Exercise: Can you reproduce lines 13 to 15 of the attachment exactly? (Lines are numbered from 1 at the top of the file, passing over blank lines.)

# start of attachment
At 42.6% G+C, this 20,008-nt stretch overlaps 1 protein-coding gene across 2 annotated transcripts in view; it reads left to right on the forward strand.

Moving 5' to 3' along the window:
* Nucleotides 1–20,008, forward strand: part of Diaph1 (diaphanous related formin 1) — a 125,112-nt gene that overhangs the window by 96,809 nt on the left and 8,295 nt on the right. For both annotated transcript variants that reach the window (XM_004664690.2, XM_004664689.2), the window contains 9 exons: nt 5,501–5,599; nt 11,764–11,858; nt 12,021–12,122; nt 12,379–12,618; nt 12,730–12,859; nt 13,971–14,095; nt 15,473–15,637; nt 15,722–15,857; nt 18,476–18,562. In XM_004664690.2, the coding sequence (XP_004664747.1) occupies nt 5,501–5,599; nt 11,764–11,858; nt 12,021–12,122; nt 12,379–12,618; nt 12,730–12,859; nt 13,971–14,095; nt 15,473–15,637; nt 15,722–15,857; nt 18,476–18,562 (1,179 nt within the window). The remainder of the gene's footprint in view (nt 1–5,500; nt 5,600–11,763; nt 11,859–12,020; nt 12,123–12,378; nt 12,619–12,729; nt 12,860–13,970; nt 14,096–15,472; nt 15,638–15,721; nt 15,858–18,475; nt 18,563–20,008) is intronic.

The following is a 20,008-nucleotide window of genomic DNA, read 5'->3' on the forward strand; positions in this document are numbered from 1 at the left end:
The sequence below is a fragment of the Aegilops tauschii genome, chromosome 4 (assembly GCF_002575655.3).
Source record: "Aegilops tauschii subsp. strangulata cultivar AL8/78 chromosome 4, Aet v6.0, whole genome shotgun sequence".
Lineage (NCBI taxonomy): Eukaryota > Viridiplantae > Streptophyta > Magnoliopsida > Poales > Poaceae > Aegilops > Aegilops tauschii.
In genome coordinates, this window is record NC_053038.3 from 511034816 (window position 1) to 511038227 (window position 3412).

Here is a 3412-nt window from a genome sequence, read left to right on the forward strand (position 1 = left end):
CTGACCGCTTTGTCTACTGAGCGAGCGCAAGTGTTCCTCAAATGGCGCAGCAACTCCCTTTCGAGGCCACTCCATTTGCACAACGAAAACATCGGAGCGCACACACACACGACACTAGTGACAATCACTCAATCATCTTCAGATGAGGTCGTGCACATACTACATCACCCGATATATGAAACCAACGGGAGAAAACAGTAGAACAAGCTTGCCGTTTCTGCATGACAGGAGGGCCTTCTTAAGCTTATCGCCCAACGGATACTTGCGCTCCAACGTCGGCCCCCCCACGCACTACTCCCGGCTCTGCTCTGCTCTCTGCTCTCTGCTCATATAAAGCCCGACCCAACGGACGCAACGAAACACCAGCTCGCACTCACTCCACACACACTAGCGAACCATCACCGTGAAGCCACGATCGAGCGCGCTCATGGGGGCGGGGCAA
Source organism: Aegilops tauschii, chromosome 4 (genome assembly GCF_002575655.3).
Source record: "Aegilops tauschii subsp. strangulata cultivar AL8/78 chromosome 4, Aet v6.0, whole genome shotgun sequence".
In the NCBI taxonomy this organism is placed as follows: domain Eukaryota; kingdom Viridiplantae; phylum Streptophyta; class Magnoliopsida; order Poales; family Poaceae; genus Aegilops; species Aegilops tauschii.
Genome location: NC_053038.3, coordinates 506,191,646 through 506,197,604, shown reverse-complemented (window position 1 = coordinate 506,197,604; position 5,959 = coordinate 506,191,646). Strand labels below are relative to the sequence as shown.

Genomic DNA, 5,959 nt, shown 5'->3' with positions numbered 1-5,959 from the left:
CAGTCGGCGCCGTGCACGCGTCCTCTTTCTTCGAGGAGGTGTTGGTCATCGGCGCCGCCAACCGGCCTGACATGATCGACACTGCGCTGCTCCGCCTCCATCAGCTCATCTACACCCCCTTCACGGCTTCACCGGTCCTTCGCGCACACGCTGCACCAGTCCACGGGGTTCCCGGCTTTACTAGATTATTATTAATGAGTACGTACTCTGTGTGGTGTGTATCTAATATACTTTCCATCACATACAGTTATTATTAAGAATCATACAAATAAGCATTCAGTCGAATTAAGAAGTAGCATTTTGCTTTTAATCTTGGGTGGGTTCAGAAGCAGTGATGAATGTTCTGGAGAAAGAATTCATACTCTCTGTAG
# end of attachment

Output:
In the NCBI taxonomy this organism is placed as follows: domain Eukaryota; kingdom Viridiplantae; phylum Streptophyta; class Magnoliopsida; order Poales; family Poaceae; genus Aegilops; species Aegilops tauschii.
Genome location: NC_053038.3, coordinates 506,191,646 through 506,197,604, shown reverse-complemented (window position 1 = coordinate 506,197,604; position 5,959 = coordinate 506,191,646). Strand labels below are relative to the sequence as shown.

Genomic DNA, 5,959 nt, shown 5'->3' with positions numbered 1-5,959 from the left: